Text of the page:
Next, I moved on to the torque box gusset installation.  As I mentioned before, this part required quite a bit of massaging to get to fit as it should.  Once I had the fit nailed down, I marked the spot weld locations and drilled them in the drill press.  I dressed the holes with the grinder and at that point, decided the “coating” that was applied to this part was anything but e-coat, so off to the blast cabinet I went to remove every trace of it.  With a nice, bare metal part in hand, I clamped it into place and welded it in, again using the body assembly manual as the reference for weld number and location.  A few minutes after the welds had cooled, I ground them all flush as a final operation before the prep work and priming could begin.
As you might expect, weld heat will damage the primer in the immediate location of the welds.  To remedy this, I lightly scraped the loose material off with a putty knife them wire brushed the surrounding area with a cup brush mounted in my hand drill.  Then I lightly sanded every surface that would be primed to remove any gloss and prep the surface for primer.  With all of the sanding complete, I wiped everything down with DX-330 cleaner and let it dry.  Next, I recruited my Dad to help with mixing the DP-40LF primer while I tacked off all of the surfaces.  I decided to try the faster curing DP-402LF catalyst this time (thanks Alex!) as it has been a good bit cooler lately and I wanted something that cured quicker and that didn’t require the 30-minute induction period that DP-401LF catalyst requires.
Using my nifty little 8-ounce touch-up cup attachment on my turbine HVLP primer gun, I set off priming all of the sanded surfaces.  Although this was my first time shooting primer catalyzed with DP-402LF, I have to say I preferred its spray characteristics over the DP-401LF for this type of work.  I thinned this mixture exactly the same as I had done before (about 10% reducer) and it really flowed out nicely.  There really is a certain satisfaction that comes from having everything in one solid color.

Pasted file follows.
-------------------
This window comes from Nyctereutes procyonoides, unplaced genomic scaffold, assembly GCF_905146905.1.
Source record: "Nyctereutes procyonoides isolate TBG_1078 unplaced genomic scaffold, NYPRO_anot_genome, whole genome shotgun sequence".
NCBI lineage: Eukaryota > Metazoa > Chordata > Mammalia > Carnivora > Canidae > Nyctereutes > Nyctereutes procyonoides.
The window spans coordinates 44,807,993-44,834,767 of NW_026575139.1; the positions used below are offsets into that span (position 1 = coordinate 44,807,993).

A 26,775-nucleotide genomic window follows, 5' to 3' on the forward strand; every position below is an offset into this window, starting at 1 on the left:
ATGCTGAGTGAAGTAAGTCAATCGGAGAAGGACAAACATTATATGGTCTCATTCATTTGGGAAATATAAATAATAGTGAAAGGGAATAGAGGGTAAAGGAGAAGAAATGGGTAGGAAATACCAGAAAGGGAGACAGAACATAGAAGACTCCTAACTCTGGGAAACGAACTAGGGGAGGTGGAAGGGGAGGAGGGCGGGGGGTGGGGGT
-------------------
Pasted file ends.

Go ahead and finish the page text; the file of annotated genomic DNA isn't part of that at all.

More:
With this work complete, the next series of steps will address making a bracing structure for the body to allow the cowl to be replaced while on the rotisserie, replacement of the cowl structure itself, and to tackle the repair of the trans tunnel/firewall damage caused by an apparent clutch explosion (maybe two) sometime in the car’s history.  Lots of work that should carry me deep into the dead of winter.  Thank God for a heated shop!
Mock-up installation was referenced against measurements I had taken from the original brackets.

Once the position was determined, I marked around each bracket with a red permanent marker to make repositioning the brackets easier after the weld prep was completed.

Spot weld locations are cleaned up with the sanding disc in preparation for welding.

Weld locations marked.

Each bracket is welded in using the Ford Body Assembly Manual as a reference for the location and type of welds required.

One down, one to go!

Clamped into place and ready for welding.

Second bracket welded in.

Radius arm brackets welded in and ready for grinding.